Train Power Supplies

Discussion in 'General Electronics Chat' started by Metalmann, Jun 10, 2013.

  1. Metalmann

    Thread Starter Active Member

    Dec 8, 2012
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    I haven't owned an electric train since the early 50s, but this low price made me think of using one of these for a cheap, low overhead, low voltage, power supply.:


    http://www.ebay.com/itm/Life-Like-H...678&pid=100009&prg=7683&rk=2&sd=140994658417&


    Anyone use these when starting out?:confused: Thought they may be useful for beginners wanting to go the cheap route at first.

    I already have a sweet PSU, but was wondering about this use? I remember running my trains for hours at a time, and the transformers would get a little too warm.

    Of course, I couldn't resist hooking up lights and other elec. garbage to them.;):D
     
  2. Dr.killjoy

    Well-Known Member

    Apr 28, 2013
    1,190
    156
    Well that power supply is made for a certain scale of trains and aslong as your using that scale I see no problems ....But what I would try to do is to find a yard sale or flea market and tried to find one there cheep or a whole box of train stuff and sell off what you don't need ..
     
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  3. PackratKing

    Well-Known Member

    Jul 13, 2008
    850
    215
    Are train transformers rectified to DC to obtain the reverse mode ??
    They contain the same basic rheostat to control train speed, as the foot-rheostat that is used on sewing machines, though the latter I believe is only AC...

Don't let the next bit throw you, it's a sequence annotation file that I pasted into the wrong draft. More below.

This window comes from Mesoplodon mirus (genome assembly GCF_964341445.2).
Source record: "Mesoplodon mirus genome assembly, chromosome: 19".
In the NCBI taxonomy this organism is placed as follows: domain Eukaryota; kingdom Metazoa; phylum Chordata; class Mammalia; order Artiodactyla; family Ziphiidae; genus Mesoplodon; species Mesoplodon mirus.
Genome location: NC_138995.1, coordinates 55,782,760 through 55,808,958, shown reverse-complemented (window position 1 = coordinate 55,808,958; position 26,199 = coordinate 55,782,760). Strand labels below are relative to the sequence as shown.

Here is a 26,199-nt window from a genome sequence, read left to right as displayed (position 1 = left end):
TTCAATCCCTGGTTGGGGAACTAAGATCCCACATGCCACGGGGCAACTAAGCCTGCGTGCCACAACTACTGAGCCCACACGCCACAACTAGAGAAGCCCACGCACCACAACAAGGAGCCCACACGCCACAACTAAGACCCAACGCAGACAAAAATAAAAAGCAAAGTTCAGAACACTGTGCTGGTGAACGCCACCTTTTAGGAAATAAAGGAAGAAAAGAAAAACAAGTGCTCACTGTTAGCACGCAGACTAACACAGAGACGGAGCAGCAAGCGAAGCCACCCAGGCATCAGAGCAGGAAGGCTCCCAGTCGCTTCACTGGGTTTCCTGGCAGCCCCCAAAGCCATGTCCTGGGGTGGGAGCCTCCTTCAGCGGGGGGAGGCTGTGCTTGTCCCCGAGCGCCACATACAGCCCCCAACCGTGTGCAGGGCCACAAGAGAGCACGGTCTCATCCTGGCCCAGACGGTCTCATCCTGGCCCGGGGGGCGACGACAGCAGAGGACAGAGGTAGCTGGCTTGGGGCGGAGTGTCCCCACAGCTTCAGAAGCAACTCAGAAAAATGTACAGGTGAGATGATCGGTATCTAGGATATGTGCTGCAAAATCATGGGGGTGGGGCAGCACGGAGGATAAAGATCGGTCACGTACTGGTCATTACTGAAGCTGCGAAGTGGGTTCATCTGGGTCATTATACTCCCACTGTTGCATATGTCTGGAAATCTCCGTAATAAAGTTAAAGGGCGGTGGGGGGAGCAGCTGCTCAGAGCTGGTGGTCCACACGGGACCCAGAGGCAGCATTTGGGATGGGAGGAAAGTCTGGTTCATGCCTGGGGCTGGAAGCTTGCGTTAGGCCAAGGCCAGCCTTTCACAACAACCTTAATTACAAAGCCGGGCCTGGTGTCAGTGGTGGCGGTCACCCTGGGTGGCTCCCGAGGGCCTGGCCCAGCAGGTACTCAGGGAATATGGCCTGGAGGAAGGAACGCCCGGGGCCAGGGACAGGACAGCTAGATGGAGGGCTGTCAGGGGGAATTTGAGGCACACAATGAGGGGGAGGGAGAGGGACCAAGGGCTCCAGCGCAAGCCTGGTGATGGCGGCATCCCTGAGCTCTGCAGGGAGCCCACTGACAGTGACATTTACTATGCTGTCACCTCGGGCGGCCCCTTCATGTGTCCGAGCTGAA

I have my Dremel - Universal motor - wired through one of the sewingmachine units, and it works like a charm...
     
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  4. Metalmann

    Thread Starter Active Member

    Dec 8, 2012
    700
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    I still don't really understand the Science of most of the posts here, and I'm not sure how that transformer could run the train in both directions so smoothly. I used to think there was some Super Magical switch hidden in there that you couldn't see.;)

    Sure was fun hooking up other things using the variable voltage.

    Maybe some guys here know exactly how the voltages work. I just imagine some kind of rheostat.:confused: Just like the sewing machine foot pedals.
     
  5. Duane P Wetick

    Active Member

    Apr 23, 2009
    408
    19
    I think the early Lionel units used a Rheostat and switch to switch and control power to the locomotive's DC PM (permanent magnet) motor. Later units may have used a variable auto-transformer (Variac) to control the engine, but I think a Rheostat was the control element because of cost. I seem to remember a bi-directional control lever; to the right was forward, to the left was reverse...and yes they did get hot!...to the point of smelling up the living room...as I recall. This was long before solid state technology (transistors) as I was messing around with tubes and big Aria radios.

    Cheers, DPW [Everything has limitations...and I hate limitations.]
     
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  6. ErnieM

    AAC Fanatic!

    Apr 24, 2011
    7,386
    1,605
    A resistor would be far more expensive then a transformer.

    An auto transformer is extremely dangerous to put inside a kids toy.

    Most trains run off DC, though I believe the traditional Lionel run off AC. To get DC they just full wave rectify the transformer output. The "reverse"switch is a DPDT for a polarity swap.
     
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